by Nich Sullivan

Progress can sound like sheer alchemy. It can sound like hours spent within a collaborative headspace, learning the skill of dialling back ideas so that each of them is present and none loses any of its lustre. But, as with most end products, progress’ footprint and importance are more wrapped up in its origins and motives than in any of the steps through which it evolves. What the progress is and what it represents are as colored by its beginnings as the particular hue of the blue sky in watercolor is chosen and made real by the painter. In this, it is as much of an artistic choice as a snare sound, a lyrical sentiment, an EQ setting.

‘Ataraxia’ is a feeling of serene calm, a peaceful state of mind. It is also Team Sleep’s opening salvo on their self-titled debut – and while the song encompasses many states and moods, it never evokes anything resembling true calmness: a distant voice transmitted through a radio; drums sputtering to life like they’ve just woken from the dead; a droning industrial bassline that wouldn’t be out of place from a Downward-era Nine Inch Nails, a disembodied voice gliding over all of this with the words “froze asleep”. In its opening moments, Team Sleep provides ominous proof of concept along with a forthright statement of intent; no genre is safe, no line will be left uncrossed.

Chino Moreno’s main outfit Deftones had always tagged along but had never really fit into what had come to be called ‘nu-metal’. Fans of Deftones weren’t necessarily fans of, say, Limp Bizkit, and that tended to work both ways (though there was admittedly some superficial overlap between the sounds of the two acts.) Beefy guitars, the beneficent presence of a DJ, and some rap-style vocal deliveries were where the similarities began and ended. Moreno’s overtly emotional singing careened from glistening softness to jagged edges, and his lyrics created a space where fans of other sonically similar acts could feel overwhelmed and underprepared. This was to be expected since other nu-metal didn’t offer much opportunity for anything beyond the scope of a generally aggro barrage of sound and angst. So while Deftones played the same festivals as many of those peers, the two things (Deftones’ signature style and nu-metal’s brash swagger) never found a happy medium. Looking back, this was categorically a win-win for all involved – the separation between them meant that Deftones were never forced to answer for the hollowness of the genre, and Fred Durst was never asked why he couldn’t make a song that even approached the beauty of ‘Be Quiet and Drive (Far Away)’.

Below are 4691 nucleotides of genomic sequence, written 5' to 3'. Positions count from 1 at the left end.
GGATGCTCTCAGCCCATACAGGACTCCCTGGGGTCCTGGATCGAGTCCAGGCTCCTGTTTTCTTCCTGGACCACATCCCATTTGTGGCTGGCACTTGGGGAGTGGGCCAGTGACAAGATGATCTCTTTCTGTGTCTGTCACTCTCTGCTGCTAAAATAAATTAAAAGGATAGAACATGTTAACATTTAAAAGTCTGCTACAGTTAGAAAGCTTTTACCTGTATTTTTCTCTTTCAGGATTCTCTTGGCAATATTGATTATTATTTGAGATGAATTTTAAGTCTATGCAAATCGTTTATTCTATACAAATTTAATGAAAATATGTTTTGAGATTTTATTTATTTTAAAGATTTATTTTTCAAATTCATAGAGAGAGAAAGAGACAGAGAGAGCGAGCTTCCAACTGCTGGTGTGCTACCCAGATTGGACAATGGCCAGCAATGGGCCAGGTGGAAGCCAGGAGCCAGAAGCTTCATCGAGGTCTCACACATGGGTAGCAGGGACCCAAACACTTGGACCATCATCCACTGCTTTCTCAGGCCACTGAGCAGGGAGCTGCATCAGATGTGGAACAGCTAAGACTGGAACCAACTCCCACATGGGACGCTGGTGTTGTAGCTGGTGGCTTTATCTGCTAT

Team Sleep represented an attempt by Moreno to develop something that went artistically over and above the outlet he had helped create in Deftones. While this was his first effort at fronting another band he proved to be a restless artist, going on later to work on Palms, Crosses, and Saudade. The timing of Team Sleep is telling: the side project gelled together around the time Deftones’ White Pony was being recorded. White Pony was their third album and it represented the Sacramento band’s most adventurous effort at that time – arguably ever – so much so that it still stands as a high-water mark for what heavy music can achieve; the album’s breathing moments were awash in waves of melodicism and anxiously cathartic caterwauling. Team Sleep’s parallel formation speaks to Moreno’s wealth of ideas at this time. Even though White Pony was capturing lightning in a bottle, he still had a need to make something that challenged his fans in other ways. Moreno told Ultimate Guitar in 2005 that he saw Team Sleep as “a little breather from Deftones-land”. It felt like there was a desire to make something that was emphatically something else when compared to what was more typically in the Deftones’ wheelhouse.

The roster of contributors on Team Sleep is a murderer’s row of generational talents and perspectives, including (but not limited to): Rob Crow, one of the founding members of San Diego indie pioneers Pinback; Mary Timony, who hurtled through the 90s as one of the driving forces behind Helium; Zach Hill, who would later become a cornerstone of Death Grips. Each was an established musician in their own right, and putting them in a room together was almost sure to bring about creative conflict. Despite the narcoleptic moniker, the project makes a case for thriving on the ordered and respectful clashing of ideas and styles, and there are moments that crystallize this perfectly.